BLITZER: And how do you explain that, Alessio, this restraint -- some would say, as you point out, remarkable restraint by the police? We've seen the use of tear gas, but there's been no, as far as we can tell -- and maybe you can correct us if we're wrong -- no live fire has been used against any of these demonstrators.

VINCI: Absolutely not, Wolf. It is really remarkable. We have seen an indication of that already yesterday when miners at the Kolubara Coal Mine managed to break through police cordon without encountering any stiff resistance. And perhaps the demonstrators today, mindful of what happened yesterday at the Kolubara Mine, decided to do exactly the same thing. They noticed right away the police was unwilling, first of all, to react harshly, or perhaps they didn't have the order.

You know, Mr. Milosevic here has basically lost the first round of election and people know here because the Federal Election Commission has announced that, state television has announced that the first round of voting, Yugoslav President Milosevic received less votes, 10 percent less votes than the opposition leader, Kostunica. Therefore, people here know that Mr. Milosevic is no longer the most popular politician in this country.

And so it is possible that President Milosevic doesn't want, at this point, to test the faith of those security services because it could have happened that -- if the order could have come down to crack down harsher on those demonstrators, it could have happened that police would have not responded at all. In that case, it could have turned really for the worse for President Milosevic and his entourage.

BLITZER: All right, Alessio. We'll be standing by awaiting those remarks from the opposition leader. Thanks again for joining us. I know you have a, obviously, a very busy day.

Let's get some reaction now from the White House. Our White House correspondent Major Garrett is standing by.

I take it, Major, the president just spoke about the situation in Belgrade.

MAJOR GARRETT, CNN WHITE HOUSE CORRESPONDENT: Yes, Wolf, the president and his senior national security adviser, Samuel Berger, monitoring the situation all day, both on CNN and through intelligence reports received here at the White House.

The president made his first public comments about the dramatic developments in Belgrade today, saying first and foremost the U.S. stands with those who seek democracy. He also said, if the world community stands with those in the opposition, stands for human rights, stands for democracy, that inevitably Milosevic will fall.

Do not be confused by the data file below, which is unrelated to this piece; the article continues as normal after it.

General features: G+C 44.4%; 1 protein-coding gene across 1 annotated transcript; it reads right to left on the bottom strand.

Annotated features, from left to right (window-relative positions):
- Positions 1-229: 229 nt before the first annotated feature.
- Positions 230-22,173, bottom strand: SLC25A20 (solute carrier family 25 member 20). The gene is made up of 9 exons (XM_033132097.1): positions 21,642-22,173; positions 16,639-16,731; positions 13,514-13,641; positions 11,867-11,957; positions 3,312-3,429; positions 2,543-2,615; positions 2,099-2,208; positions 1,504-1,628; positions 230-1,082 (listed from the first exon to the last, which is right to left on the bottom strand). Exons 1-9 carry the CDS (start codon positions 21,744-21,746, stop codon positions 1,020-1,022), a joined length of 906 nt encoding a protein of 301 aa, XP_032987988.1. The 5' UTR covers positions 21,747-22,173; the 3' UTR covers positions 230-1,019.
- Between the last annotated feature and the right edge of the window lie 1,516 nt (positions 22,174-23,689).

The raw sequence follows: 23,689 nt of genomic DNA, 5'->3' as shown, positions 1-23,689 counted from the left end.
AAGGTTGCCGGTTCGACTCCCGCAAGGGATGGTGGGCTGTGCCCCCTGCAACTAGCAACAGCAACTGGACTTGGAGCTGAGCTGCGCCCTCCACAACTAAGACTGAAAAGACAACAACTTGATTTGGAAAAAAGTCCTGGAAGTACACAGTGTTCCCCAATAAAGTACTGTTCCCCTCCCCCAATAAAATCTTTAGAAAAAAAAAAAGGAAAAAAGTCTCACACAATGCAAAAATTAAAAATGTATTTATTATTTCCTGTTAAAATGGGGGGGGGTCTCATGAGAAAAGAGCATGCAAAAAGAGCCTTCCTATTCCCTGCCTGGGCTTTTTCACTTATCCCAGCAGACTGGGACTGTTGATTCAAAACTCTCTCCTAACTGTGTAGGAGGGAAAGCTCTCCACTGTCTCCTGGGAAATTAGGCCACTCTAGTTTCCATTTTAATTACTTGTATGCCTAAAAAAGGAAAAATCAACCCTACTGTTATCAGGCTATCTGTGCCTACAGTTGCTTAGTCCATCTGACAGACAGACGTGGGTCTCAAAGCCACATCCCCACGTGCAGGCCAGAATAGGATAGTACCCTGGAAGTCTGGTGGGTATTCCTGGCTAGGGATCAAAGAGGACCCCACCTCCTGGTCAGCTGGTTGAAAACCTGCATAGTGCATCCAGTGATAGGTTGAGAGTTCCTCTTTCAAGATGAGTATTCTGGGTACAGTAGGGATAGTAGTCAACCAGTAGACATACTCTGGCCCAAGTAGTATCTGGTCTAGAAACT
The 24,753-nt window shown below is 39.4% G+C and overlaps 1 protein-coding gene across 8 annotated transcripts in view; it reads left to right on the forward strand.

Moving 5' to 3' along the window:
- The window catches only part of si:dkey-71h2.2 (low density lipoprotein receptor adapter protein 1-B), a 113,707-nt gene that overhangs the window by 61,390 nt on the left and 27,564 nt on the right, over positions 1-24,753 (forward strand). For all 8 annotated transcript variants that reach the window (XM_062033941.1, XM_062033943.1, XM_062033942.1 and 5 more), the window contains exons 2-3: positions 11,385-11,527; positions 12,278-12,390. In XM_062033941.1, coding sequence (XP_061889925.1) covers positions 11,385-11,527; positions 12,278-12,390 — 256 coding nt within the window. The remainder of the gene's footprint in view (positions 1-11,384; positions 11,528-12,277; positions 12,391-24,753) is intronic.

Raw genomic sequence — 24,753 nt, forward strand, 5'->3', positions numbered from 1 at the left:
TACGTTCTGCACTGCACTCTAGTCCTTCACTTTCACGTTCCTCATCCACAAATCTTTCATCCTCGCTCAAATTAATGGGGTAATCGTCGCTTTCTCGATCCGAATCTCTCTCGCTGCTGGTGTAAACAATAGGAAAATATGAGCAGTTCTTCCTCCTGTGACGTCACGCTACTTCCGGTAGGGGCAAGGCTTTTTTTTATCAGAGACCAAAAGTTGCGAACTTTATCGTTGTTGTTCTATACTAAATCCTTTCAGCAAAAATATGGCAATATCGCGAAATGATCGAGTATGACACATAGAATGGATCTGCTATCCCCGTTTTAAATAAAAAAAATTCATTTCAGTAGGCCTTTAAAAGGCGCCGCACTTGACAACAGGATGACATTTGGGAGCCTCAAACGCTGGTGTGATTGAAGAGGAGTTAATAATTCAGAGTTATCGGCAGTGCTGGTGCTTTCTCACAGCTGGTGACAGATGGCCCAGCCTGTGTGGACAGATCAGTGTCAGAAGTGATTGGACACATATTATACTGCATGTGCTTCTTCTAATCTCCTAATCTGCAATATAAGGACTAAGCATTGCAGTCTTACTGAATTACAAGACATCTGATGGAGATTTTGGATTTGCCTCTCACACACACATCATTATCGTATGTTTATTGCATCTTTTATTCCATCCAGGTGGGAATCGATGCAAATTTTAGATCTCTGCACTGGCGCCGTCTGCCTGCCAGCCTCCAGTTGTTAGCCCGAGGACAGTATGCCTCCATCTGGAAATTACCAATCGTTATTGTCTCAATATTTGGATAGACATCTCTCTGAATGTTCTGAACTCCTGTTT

He also made an oblique reference, Wolf, to the conversation you just had a few moments ago with Mr. Panic about whether or not there would be any effort to take or expedite Milosevic's removal from Belgrade or from Serbia. And what he said, he said, obviously he, meaning Mr. Kostunica, the leader of the opposition forces, has some differences with us. Mr. Kostunica has been very clear throughout his campaign that he doesn't agree that Mr. Milosevic should be subjected to war crimes trials at The Hague and would not support that if he did become the new leader of Yugoslavia. The president noted that in his remarks.

He was also asked whether or not, if Yugoslav forces act militarily against the opposition, whether the U.S. would intervene militarily.


WILLIAM J. CLINTON, PRESIDENT OF THE UNITED STATES: I don't believe that it's an appropriate case for military intervention, and I don't believe that the United States should say or do anything which would only strengthen Mr. Milosevic's hand. The people of Serbia have made their opinion clear. They did it when they vote peacefully and quietly, and now they're doing it in the streets because people tried to talk -- there's been an attempt to rob them of their vote.

And I think if the world community will just stand with -- stand for freedom, stand for democracy, stand for the will of the people, I think that will prevail. It did all over Eastern Europe. We've had a peaceful transition, democratic transition with an election in Russia. The world is moving towards freedom and democracy and the United States should support those forces, and we will do so strongly.


GARRETT: Generally speaking, the administration has been very encouraged by the developments within Serbia, especially in Belgrade today, seeing that the opposition is moving in a grassroots way. The national security spokesman P.J. Crowley said this morning, there are no direct U.S. government contacts with the opposition forces within Yugoslavia. And all along, the United States has said the election was fraudulent, that there was an attempt by Mr. Milosevic to take or rob the will of the people in Yugoslavia of the election that they had, and they wanted the opposition to create a grassroots movement by themselves without any outside interference or aid to try to bring Mr. Milosevic down. Generally speaking, the administration is satisfied and encouraged by what it's sees happening in Belgrade -- Wolf.

BLITZER: All right, Major Garrett at the White House, thanks and stand by.

Meanwhile, only moments ago, the Republican presidential candidate, George W. Bush, spoke out in Michigan on the situation in Yugoslavia. (BEGIN VIDEO CLIP)

GOV. GEORGE W. BUSH (R-TX), PRESIDENTIAL CANDIDATE: Before I talk about education and what Laura and I are talking about this week, I want to say one thing. Recently received some news that the people of Yugoslav Republic took over their parliament. Frustration by the fact that their leader who was voted out of office won't leave, they took matters in their own hands. It is clear they have spoken, the people have spoken. It is time for Mr. Milosevic to go.


BLITZER: All these dramatic developments unfolding on the streets of Belgrade come only hours before the vice presidential debate tonight in Kentucky.